When I was 12 we were given a class project. We were to go to work with an adult other than our own parents and then write a report. My friend, Leah, excitedly asked to shadow my dad at the recording studio.  She might even get to meet Pinky from Hole in My Head! Meanwhile, I’d go with Leah’s mother, Carol, to her work as an embalmer at the funeral parlour on the crescent, beside the video shop. Given my fascination with gore the idea appealed. Carol was plump and jolly, more baker than embalmer. Rather than corpses, I pictured her up to her elbows in pillowy cushions of dough, flour on her fingers and on her peach-fuzzy cheeks.

She asked me what I’d like to know and what I expected to see. She couldn’t introduce me to the “clients”, as she called them – that would be highly unethical and disrespectful. But she showed me the embalming room with its long, zinc table and hoses that delivered the embalming fluid. She explained how afterwards she made up the faces and dressed the bodies. Then she showed me the array of coffins in different sizes and models.  Finally she asked, “Any questions Mimi?”

“Yes,” I said, “so what happens to the blood?”

In the meantime, life became more and more surreal. Cold chicken nuggets for breakfast, coco pops for dinner.  I handed in my story. My teacher said it was intriguing.  But, privately disturbed, she called my father to discuss my possible “emotional issues”. He assured her that everything was cool; that mine was a mind on a discovery mission. She questioned the red spangled leotard I’d worn the previous week. It wasn’t appropriate school wear, she said; he guaranteed more suitable future attire. The next weekend that I stayed with him (Meringue was away with a troupe of performance artists wearing sack cloth and ashes) he took me shopping to replace the leotard. I didn’t tell him it was the only clean garment I had.

Rudy was a typical weekend father, tooting the horn and waiting in the car rather than facing the drama of my discarded mother. And on the clothes shopping day, he had something more pressing to be nervous about. He was taking Meringue on a Pacific island holiday. “You care about her more than me!” I yelled, running from the shop. The defection to Fiji was the final hurt. It was holiday time. Outside, the sky was blue and the sun shone. Inside, it was always dusk since my mother demanded the blinds closed.

My holidays were spent in the gloaming, reading or watching TV, preferably documentaries. I remember one in particular about a girl with psychopathic tendencies. More grotesque than the awful things the kid said was the fact that she looked like any other sweet little six-year old with eyes that were huge, and so blue they were almost turquoise. Her missing baby teeth only served to horribly emphasise the bizarre impact of the words she uttered with a charming lisp; how she wanted to kill her parents, to slip into their bedroom at night with a knife, and how she stuck pins in her little brother. Understandably, the family slept behind locked doors.

I’ve never believed that I have psychopathic tendencies despite what I would later do.

My father’s abandonment left me completely alone. It’s said that it can be lonelier living with someone than without, and it’s true. I was lonely with Mama. But I could never allow anyone else into my life; let anyone view my reality. When I wasn’t in the front room watching television in the half-light, I was devouring library books. I discovered euthanasia. It seemed an excellent way out for people who were in pain or wanted to die, and I decided that my mother wanted to die. Why else would she be doing her best to kill herself? Most evenings I’d find her crashed out on the sofa or sprawled across the bed in her room amongst the tangle of unwashed sheets and discarded clothes.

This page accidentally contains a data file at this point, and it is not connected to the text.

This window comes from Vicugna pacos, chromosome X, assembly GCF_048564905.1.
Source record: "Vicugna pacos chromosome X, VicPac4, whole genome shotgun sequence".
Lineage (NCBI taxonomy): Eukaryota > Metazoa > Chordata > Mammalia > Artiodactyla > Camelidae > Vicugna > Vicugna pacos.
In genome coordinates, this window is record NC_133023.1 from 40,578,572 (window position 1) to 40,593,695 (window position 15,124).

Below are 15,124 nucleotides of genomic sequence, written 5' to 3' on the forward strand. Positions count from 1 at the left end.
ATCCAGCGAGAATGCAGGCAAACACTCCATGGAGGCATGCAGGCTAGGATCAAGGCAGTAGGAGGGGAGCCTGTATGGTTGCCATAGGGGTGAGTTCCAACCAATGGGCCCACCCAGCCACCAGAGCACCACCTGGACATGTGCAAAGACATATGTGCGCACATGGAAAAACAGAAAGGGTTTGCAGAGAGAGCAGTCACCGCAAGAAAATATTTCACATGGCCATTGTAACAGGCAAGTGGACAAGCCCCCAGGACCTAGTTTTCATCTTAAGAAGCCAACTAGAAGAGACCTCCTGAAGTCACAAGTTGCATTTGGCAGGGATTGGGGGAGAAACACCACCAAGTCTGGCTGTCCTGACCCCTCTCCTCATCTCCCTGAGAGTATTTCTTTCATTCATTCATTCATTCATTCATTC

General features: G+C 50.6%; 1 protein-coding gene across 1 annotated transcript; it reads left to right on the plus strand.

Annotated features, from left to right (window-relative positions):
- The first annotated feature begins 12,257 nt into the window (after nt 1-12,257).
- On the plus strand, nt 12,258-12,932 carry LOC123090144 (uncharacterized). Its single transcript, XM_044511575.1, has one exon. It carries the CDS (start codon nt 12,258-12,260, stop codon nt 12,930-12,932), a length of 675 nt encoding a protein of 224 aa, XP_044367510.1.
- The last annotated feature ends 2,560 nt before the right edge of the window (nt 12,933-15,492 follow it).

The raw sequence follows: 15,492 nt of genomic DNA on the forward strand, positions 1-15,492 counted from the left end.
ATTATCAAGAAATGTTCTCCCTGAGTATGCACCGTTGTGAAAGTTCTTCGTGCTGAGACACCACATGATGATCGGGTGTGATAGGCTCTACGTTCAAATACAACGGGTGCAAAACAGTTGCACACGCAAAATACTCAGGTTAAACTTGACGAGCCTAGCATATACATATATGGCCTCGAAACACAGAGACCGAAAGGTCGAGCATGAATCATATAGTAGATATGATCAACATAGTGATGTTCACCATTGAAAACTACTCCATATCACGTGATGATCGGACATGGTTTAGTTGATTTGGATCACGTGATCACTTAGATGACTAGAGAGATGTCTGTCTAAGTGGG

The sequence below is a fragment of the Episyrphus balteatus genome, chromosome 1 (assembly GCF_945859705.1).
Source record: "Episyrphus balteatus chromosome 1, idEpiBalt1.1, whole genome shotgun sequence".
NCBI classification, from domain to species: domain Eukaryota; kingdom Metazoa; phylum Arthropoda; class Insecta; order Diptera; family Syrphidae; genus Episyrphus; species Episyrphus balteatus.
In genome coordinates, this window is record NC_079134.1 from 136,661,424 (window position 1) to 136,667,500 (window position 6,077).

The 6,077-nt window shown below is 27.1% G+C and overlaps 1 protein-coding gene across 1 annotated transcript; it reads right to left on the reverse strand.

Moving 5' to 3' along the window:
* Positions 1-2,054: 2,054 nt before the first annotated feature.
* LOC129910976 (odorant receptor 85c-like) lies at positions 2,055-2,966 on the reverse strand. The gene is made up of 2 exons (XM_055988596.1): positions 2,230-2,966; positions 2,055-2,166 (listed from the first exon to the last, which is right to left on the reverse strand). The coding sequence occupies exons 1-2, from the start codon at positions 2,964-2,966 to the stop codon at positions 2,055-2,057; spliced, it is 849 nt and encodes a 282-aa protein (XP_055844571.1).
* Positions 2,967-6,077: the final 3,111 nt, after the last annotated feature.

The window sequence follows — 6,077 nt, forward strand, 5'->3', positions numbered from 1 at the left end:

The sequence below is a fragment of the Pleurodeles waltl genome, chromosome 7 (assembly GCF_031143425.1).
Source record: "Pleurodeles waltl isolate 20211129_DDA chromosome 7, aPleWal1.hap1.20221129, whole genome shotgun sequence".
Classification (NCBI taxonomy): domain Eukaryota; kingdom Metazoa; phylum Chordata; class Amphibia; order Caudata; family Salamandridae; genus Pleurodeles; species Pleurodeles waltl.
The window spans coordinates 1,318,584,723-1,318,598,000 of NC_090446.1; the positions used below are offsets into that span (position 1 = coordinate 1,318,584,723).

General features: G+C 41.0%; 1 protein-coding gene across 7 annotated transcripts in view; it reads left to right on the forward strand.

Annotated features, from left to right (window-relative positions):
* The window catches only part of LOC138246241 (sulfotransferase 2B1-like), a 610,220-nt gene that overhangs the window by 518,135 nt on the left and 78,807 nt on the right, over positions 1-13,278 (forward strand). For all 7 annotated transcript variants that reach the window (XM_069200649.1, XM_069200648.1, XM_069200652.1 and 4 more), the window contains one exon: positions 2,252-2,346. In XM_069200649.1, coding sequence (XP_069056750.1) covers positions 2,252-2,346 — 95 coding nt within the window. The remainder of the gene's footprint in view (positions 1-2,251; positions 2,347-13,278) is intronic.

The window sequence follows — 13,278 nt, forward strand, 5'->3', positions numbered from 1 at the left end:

On her bedside table, a framed photo perched amongst the half-empty glasses and balled-up tissues soggy with snot and tears. A memento mori of a dead marriage, the picture was of my parents when they were young, before Rudy became successful and Mama became – well – a mum. In the photo they were so pretty, so alike  – their hair tumbling to their shoulders, their faces luminous with possibility – that it was difficult to tell where one ended and the other began. When Mama was angry that picture would be face-down, but it was always there, whether up or down. She still loved my dad but she knew he wasn’t ever coming back.

I’d feel sad when I recalled the old Mama. Now she was just a shell, like those cicadas leave behind them. The old Mama sang as she vacuumed, laughed so freely, loved so fiercely. I wished I could once again climb into her lap and fling my arms about her neck. But that sinuous, vibrant, young woman was mostly gone. If you looked closely you might see her somewhere but she’d grown hazy, almost a cartoon of herself; edges frayed like an out-of-focus photograph. She wouldn’t want to go on existing this way, dead-eyed, barely recognisable. She was never going to get better.

That’s when the idea was planted. She’d be happy at last and my father could no longer ignore me. He’d rid us of Meringue, let me live with him, I was convinced of it. It was so simple; so obvious. I’d read enough crime books, after all.

A postcard arrived. The ubiquitous white beach, palm trees and blue sea. ‘Wish you were here.’

He’d be back tomorrow.

I went into Mama’s room.  She was lying on her bed, mouth open, snoring. I loved her. I leaned over, checking to make sure she was asleep. Then I lifted the pillow from my father’s side and firmly held it over her face.

“‘Us time’, Mama,” I said.

About our Short Story author:

Gay Johnson

Gay is a retired primary school teacher, currently living on Auckland’s North Shore.  “I have always loved reading and began writing several years ago when I joined a writing group – International Writers’ Workshop,” says Gay. “I mostly write short stories but I hope to one day write that elusive novel.  When I am not writing I am taking care of my teenage son, walking my two dogs on one of the beautiful beaches, or singing.”